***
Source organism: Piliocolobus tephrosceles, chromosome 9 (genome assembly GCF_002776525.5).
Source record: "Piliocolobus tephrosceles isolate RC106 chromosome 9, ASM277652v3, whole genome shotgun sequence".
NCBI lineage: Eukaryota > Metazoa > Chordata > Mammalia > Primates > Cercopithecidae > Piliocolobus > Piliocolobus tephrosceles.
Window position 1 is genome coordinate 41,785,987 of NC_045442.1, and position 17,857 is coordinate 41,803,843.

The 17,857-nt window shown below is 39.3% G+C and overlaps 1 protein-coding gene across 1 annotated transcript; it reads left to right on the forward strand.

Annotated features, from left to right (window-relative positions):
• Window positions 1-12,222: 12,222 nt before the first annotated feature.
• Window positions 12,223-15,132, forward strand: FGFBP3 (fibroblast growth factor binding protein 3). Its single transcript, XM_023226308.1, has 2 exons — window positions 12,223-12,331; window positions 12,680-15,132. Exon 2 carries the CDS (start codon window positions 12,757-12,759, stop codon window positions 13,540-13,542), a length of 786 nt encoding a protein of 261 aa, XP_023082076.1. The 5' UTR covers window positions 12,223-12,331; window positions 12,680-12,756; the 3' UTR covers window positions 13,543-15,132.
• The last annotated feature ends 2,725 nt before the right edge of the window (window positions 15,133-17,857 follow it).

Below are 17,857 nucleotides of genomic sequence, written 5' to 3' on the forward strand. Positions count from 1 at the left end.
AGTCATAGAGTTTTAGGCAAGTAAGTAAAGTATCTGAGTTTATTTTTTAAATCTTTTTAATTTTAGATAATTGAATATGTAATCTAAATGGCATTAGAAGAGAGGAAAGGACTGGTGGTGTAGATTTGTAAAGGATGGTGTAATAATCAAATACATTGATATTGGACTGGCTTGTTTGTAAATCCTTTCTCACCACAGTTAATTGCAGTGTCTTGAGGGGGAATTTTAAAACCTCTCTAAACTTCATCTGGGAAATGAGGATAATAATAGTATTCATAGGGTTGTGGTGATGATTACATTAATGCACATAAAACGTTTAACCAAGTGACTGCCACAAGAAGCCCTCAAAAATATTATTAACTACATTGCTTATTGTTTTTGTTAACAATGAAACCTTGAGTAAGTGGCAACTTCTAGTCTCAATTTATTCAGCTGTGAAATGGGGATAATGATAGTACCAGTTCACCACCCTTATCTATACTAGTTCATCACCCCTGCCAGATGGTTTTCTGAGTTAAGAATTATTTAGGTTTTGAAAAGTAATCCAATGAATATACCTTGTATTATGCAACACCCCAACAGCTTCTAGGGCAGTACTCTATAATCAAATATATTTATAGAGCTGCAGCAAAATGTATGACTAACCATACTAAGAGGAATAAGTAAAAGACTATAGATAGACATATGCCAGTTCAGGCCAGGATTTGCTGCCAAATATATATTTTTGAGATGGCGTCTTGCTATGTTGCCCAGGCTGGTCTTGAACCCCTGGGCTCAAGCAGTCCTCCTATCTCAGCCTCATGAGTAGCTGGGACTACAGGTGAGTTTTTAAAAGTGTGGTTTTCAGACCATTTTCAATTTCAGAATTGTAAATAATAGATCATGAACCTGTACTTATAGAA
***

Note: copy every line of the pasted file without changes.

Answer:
Source organism: Piliocolobus tephrosceles, chromosome 9 (genome assembly GCF_002776525.5).
Source record: "Piliocolobus tephrosceles isolate RC106 chromosome 9, ASM277652v3, whole genome shotgun sequence".
NCBI lineage: Eukaryota > Metazoa > Chordata > Mammalia > Primates > Cercopithecidae > Piliocolobus > Piliocolobus tephrosceles.
Window position 1 is genome coordinate 41,785,987 of NC_045442.1, and position 17,857 is coordinate 41,803,843.

The 17,857-nt window shown below is 39.3% G+C and overlaps 1 protein-coding gene across 1 annotated transcript; it reads left to right on the forward strand.

Annotated features, from left to right (window-relative positions):
• Window positions 1-12,222: 12,222 nt before the first annotated feature.
• Window positions 12,223-15,132, forward strand: FGFBP3 (fibroblast growth factor binding protein 3). Its single transcript, XM_023226308.1, has 2 exons — window positions 12,223-12,331; window positions 12,680-15,132. Exon 2 carries the CDS (start codon window positions 12,757-12,759, stop codon window positions 13,540-13,542), a length of 786 nt encoding a protein of 261 aa, XP_023082076.1. The 5' UTR covers window positions 12,223-12,331; window positions 12,680-12,756; the 3' UTR covers window positions 13,543-15,132.
• The last annotated feature ends 2,725 nt before the right edge of the window (window positions 15,133-17,857 follow it).

Below are 17,857 nucleotides of genomic sequence, written 5' to 3' on the forward strand. Positions count from 1 at the left end.
AGTCATAGAGTTTTAGGCAAGTAAGTAAAGTATCTGAGTTTATTTTTTAAATCTTTTTAATTTTAGATAATTGAATATGTAATCTAAATGGCATTAGAAGAGAGGAAAGGACTGGTGGTGTAGATTTGTAAAGGATGGTGTAATAATCAAATACATTGATATTGGACTGGCTTGTTTGTAAATCCTTTCTCACCACAGTTAATTGCAGTGTCTTGAGGGGGAATTTTAAAACCTCTCTAAACTTCATCTGGGAAATGAGGATAATAATAGTATTCATAGGGTTGTGGTGATGATTACATTAATGCACATAAAACGTTTAACCAAGTGACTGCCACAAGAAGCCCTCAAAAATATTATTAACTACATTGCTTATTGTTTTTGTTAACAATGAAACCTTGAGTAAGTGGCAACTTCTAGTCTCAATTTATTCAGCTGTGAAATGGGGATAATGATAGTACCAGTTCACCACCCTTATCTATACTAGTTCATCACCCCTGCCAGATGGTTTTCTGAGTTAAGAATTATTTAGGTTTTGAAAAGTAATCCAATGAATATACCTTGTATTATGCAACACCCCAACAGCTTCTAGGGCAGTACTCTATAATCAAATATATTTATAGAGCTGCAGCAAAATGTATGACTAACCATACTAAGAGGAATAAGTAAAAGACTATAGATAGACATATGCCAGTTCAGGCCAGGATTTGCTGCCAAATATATATTTTTGAGATGGCGTCTTGCTATGTTGCCCAGGCTGGTCTTGAACCCCTGGGCTCAAGCAGTCCTCCTATCTCAGCCTCATGAGTAGCTGGGACTACAGGTGAGTTTTTAAAAGTGTGGTTTTCAGACCATTTTCAATTTCAGAATTGTAAATAATAGATCATGAACCTGTACTTATAGAA